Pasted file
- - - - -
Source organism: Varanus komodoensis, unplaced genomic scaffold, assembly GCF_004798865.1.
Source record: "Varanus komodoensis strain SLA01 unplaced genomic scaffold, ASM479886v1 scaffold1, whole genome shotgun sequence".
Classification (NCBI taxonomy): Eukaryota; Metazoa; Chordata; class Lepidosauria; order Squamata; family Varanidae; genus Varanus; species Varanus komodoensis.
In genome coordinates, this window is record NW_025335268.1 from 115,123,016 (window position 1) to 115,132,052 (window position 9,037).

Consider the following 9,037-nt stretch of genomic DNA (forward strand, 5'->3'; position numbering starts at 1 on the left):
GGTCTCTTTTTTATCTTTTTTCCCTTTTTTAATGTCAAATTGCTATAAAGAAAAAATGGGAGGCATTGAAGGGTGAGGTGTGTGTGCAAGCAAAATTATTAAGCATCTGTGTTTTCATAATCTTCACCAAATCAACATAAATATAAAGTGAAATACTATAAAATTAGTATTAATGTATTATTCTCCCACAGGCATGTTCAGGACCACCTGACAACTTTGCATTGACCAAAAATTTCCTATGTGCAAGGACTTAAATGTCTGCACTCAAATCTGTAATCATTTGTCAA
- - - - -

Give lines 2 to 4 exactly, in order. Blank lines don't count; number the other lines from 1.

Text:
Source record: "Varanus komodoensis strain SLA01 unplaced genomic scaffold, ASM479886v1 scaffold1, whole genome shotgun sequence".
Classification (NCBI taxonomy): Eukaryota; Metazoa; Chordata; class Lepidosauria; order Squamata; family Varanidae; genus Varanus; species Varanus komodoensis.
In genome coordinates, this window is record NW_025335268.1 from 115,123,016 (window position 1) to 115,132,052 (window position 9,037).